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How do you determine the name of the importing module within the module that is being imported. I have the partial solution, but not the complete one.

The code is: A.py

import B

if __name__ == '__main__':
    print 'This a test'

The B.py

import sys
import C
if sys.argv[0] == 'A':
    doSomething()

At this point, I'm all set because within module B, I know that name of the main that invoked the importing which in this case is A. However, within B, an import of C is requested, and it is in C that I want to know whether B imported C? How is this done?

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Would you mind sharing a bit of background as to why you want to do this? –  Jon Clements Dec 10 '12 at 15:06
    
Jon, I have a project and I'm using a team built library. Within the library is an import of a module that crashes with a path problem. My intention was to add one line of code in the library that says, if myProject is importing this module, then don't import this module that crashes because I have no use for it anyway. I have just been informed that my request is ill-defined since python imports a module only once, so this scheme may not be robust. –  Charles Paxson Dec 10 '12 at 15:16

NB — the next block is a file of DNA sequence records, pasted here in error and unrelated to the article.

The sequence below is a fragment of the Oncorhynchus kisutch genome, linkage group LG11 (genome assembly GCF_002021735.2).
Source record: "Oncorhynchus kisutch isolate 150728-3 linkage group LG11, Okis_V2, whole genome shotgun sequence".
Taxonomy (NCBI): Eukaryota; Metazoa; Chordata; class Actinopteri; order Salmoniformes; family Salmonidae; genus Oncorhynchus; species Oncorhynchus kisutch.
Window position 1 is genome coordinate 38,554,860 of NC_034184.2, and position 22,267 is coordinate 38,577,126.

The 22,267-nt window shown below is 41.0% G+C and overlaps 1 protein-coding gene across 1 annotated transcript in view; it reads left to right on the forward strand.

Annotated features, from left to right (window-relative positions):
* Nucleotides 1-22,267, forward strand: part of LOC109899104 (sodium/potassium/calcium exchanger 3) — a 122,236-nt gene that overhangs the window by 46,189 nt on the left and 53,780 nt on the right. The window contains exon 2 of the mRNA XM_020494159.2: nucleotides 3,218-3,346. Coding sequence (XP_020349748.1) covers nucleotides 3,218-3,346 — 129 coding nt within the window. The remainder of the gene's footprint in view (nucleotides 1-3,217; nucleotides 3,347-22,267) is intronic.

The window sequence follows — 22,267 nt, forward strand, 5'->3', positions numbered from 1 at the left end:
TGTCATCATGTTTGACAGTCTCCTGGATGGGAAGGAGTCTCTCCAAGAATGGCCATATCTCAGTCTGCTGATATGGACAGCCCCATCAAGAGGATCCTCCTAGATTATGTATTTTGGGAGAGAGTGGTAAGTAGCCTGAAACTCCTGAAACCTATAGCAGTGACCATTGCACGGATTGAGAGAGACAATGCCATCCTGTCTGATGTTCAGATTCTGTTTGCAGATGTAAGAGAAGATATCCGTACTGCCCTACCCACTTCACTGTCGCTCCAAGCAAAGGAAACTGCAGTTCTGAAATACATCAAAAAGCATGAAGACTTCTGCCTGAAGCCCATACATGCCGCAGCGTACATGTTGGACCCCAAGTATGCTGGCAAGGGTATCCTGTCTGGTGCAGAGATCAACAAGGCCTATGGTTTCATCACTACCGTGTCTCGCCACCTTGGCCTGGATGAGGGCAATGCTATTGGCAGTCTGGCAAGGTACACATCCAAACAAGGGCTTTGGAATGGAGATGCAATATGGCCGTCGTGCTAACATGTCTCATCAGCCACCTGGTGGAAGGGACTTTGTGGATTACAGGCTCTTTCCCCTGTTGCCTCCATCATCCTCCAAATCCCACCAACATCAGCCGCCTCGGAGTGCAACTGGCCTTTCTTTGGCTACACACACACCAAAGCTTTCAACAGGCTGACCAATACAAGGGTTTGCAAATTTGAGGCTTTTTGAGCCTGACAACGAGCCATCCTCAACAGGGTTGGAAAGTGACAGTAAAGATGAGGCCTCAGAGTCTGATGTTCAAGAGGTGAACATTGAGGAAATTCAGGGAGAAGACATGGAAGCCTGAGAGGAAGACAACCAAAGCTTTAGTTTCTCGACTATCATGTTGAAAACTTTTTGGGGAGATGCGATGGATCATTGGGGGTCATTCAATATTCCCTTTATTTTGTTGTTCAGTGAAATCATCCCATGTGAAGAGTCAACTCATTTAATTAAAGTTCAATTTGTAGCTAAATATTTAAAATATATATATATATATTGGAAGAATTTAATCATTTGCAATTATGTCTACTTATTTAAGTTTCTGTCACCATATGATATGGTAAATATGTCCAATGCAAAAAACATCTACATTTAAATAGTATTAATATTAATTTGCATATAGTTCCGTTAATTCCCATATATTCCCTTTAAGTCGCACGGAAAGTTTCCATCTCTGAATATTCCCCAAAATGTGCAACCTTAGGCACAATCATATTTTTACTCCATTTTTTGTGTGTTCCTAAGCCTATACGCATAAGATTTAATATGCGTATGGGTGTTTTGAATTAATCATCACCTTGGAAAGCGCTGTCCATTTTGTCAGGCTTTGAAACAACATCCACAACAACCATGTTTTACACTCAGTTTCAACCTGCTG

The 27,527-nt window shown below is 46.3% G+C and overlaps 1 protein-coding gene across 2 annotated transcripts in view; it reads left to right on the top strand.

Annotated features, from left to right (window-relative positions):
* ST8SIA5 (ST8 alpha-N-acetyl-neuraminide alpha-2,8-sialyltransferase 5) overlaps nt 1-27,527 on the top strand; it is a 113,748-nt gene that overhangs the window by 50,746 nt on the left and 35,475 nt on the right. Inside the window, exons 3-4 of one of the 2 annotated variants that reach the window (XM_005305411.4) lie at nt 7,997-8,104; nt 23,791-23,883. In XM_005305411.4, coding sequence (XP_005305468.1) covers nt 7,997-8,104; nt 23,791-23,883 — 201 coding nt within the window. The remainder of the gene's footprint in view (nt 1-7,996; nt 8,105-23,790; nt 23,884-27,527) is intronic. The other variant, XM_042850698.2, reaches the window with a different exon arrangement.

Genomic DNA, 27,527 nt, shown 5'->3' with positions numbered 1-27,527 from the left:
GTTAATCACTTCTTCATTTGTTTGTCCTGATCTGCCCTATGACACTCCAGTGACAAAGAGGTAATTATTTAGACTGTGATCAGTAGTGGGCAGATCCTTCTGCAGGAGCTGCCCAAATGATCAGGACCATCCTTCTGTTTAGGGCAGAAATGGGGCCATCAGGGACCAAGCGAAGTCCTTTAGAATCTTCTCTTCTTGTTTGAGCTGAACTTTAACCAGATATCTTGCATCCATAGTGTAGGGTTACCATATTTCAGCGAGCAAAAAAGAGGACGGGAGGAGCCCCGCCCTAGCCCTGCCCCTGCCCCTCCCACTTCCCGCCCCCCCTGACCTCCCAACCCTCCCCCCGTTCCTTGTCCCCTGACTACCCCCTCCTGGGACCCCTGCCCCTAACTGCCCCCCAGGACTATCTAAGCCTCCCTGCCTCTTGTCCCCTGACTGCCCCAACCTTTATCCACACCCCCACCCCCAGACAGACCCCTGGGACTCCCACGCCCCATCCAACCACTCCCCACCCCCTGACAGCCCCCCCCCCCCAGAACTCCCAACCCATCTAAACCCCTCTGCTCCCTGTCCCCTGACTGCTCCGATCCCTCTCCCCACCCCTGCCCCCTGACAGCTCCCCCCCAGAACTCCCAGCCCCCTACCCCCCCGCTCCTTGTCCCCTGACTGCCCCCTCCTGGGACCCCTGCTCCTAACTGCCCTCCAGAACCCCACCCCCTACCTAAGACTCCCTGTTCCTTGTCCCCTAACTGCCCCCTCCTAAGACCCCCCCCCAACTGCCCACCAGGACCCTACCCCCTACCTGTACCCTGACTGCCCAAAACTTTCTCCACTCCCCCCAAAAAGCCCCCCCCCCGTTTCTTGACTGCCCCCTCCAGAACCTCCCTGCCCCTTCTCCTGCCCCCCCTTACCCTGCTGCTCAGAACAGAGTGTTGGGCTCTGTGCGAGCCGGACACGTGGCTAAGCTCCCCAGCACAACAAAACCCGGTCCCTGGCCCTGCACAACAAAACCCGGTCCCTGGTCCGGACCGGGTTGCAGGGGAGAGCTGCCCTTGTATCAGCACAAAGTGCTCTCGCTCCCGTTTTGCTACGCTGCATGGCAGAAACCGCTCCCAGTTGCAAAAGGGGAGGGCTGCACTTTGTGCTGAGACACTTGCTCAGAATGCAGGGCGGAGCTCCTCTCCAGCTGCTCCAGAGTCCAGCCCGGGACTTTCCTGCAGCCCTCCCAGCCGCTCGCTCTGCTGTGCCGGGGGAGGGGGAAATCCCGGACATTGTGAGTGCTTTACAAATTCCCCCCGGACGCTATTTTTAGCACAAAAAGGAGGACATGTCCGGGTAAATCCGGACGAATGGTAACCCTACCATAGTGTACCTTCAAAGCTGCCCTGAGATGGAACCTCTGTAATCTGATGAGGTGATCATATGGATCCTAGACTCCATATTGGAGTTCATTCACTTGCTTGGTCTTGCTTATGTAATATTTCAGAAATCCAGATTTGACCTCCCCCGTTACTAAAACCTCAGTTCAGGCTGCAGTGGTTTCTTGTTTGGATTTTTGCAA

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3 Answers

sys.argv[0] is not a name of module when import was performed. This is name of executable file.

On the other side, inside Python module __name__ equals to a) module name if it's executed by importing, b) "__main__" if it was executed as script.

Module doesn't "know" who performed import (no "parent" attribute or something like this). Define your behavior with different functions and call them from different modules.

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+1 for "Define your behavior with different functions and call them from different modules." –  mbatchkarov Dec 10 '12 at 14:56
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I doubt this is actually what you want to do, however. Note, in particular, that the top-level code in B will only run once, no matter how many times the module is imported from however many places.

For example, if you also import module D somewhere which imports module C before module B gets to, then your code in C for when it is imported from B will never run.

I think it is probably a better idea to simply define a function in C which B can run once after having imported C.

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you can try interpreter-stack or traceback. Both will give you the stack's function calls, so this is not exactly the solution you want (modules).

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